Max Arshavsky can see a time coming when, if nothing is done, there will be no internet, GPS, satellite TV and "many of the things that make our lives more convenient".
That's because of space debris, what many of us call "space junk". There is so much of it above us, silently and invisibly orbiting the earth, scientists are beginning to worry that the pollution we cannot see from the ground will prevent any more satellites from being launched…globally.
So Arshavsky, who together with University of Auckland students Will Haringa and Sebastian Wieczorek has formed ZENNO Astronautics, are working on two projects – and recently won funding from the university's entrepreneurial fund Velocity* to do so.
They are working on a propulsion system for satellites. If that sounds odd (propulsion systems have existed for some time), it is hugely important for the future.
Arshavsky says ZENNO are trying to undo a situation caused by decades of "old school" space exploration and satellite placement. Previously, he explains, launching rockets and satellites into space was the province of governments, with massive budgets and equipment – generally, satellites would weigh a few tonnes.
Now, with advanced techniques, satellites are now launched far more frequently by commercial companies. They come in much smaller packages – even a 10cm x 10cm x 10cm cube known as a "CubeSat". Typically, companies needing satellites use up to three or more of these cubes together.
"They are easier to build, easier to launch and easier to replace if one malfunctions," says Arshavsky.
But there is another problem. The old school space philosophy did not include getting rid of the space hardware once it had fulfilled its mission. It would just hurtle round Earth for 100 years or more (and maybe forever) until air drag dismantled it.
But that means there is a huge amount of space debris surrounding the planet – the European Space Agency estimates over 160 million objects over 1mm in diameter. As Arshavsky points out, even a tiny piece of space debris can cause big damage – and even cost lives.
"A little while ago the International Space Station was damaged by a flake of paint that came off one of the rockets launched," he says. "Just a flake of paint – but it was travelling so fast, it dented a window on the space station and nearly penetrated it.
That could have caused loss of life and Arshavsky guesses it might be only "decades" before there is too much congestion in low orbits to get more satellites up without the danger of collision with space debris: "It's like trying to cross busy six-lane motorway by just running straight across.
"If that [congestion] happens – and everyone is now working to make sure it doesn't – there will be no internet, no GPS, no Google map, no Sky TV…all those things we take for granted in our daily lives."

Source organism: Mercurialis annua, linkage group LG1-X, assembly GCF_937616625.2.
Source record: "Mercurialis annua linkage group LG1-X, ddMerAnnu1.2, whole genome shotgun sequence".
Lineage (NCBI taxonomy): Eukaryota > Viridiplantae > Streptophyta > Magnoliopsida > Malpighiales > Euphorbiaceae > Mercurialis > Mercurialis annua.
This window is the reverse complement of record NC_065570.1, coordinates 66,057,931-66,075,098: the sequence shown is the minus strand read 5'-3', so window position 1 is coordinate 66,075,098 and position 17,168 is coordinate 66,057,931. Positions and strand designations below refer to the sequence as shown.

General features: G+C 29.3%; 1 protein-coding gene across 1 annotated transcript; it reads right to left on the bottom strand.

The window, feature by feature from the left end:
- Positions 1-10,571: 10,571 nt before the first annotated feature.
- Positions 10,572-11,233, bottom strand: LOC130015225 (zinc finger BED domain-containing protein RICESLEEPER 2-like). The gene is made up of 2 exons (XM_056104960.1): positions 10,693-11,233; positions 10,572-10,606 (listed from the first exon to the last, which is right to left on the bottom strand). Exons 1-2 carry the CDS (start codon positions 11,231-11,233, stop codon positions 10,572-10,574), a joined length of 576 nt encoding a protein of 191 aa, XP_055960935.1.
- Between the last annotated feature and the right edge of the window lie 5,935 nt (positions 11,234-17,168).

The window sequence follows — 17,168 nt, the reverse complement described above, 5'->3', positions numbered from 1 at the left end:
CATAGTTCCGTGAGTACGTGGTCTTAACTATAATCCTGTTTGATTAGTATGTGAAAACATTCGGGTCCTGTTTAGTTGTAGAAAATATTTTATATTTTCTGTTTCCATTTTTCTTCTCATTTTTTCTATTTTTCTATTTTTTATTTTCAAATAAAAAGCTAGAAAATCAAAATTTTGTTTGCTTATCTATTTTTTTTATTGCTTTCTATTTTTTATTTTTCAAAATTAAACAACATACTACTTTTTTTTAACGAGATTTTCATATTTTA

The world is launching 400 satellites a year already. Over the next 10 years, that is expected to swell to 4000 satellites per year – about 100 a year likely to be from New Zealand's own Rocket Lab (and each rocket can carry dozens of small satellites).
So the agencies have all agreed on a 25-year post-mission limit – in other words, 25 years after completion of the mission the satellite must be removed from orbit, either sending it into space or returning it to Earth.
There's just one problem (and that's where ZENNO come in). With so many small satellites now, it is difficult to fit them with a propulsion system – as they are difficult to scale down to a 10cm cube.
ZENNO are also working on new software designed to make it easier to get the licences needed to launch a satellite – necessary because "old school" red tape can obstruct or delay new-era technology.
They are also working on a space debris mitigation plan for the first of two satellites to be launched by the university – the plan being how to take the satellite out of orbit once it has fulfilled its task.
That task is earthquake detection, with the first satellite (QuakeTec) analysing measuring electron density and other plasma characteristics in the ionosphere to see if precursors to earthquakes can be detected up to five days in advance.
The second satellite (Kessler) is designed to help prove the viability of electrodynamic tethers for commercial purposes. Tethers are a method of de-orbiting satellites and other objects in low orbit round the Earth.
*Velocity is the country's leading student-driven entrepreneurship programme. Since its inception at the University of Auckland in 2003, alumni have launched more than 120 ventures, attracted over $221 million in investment, created 600-plus jobs, and sold products and services into 37 countries.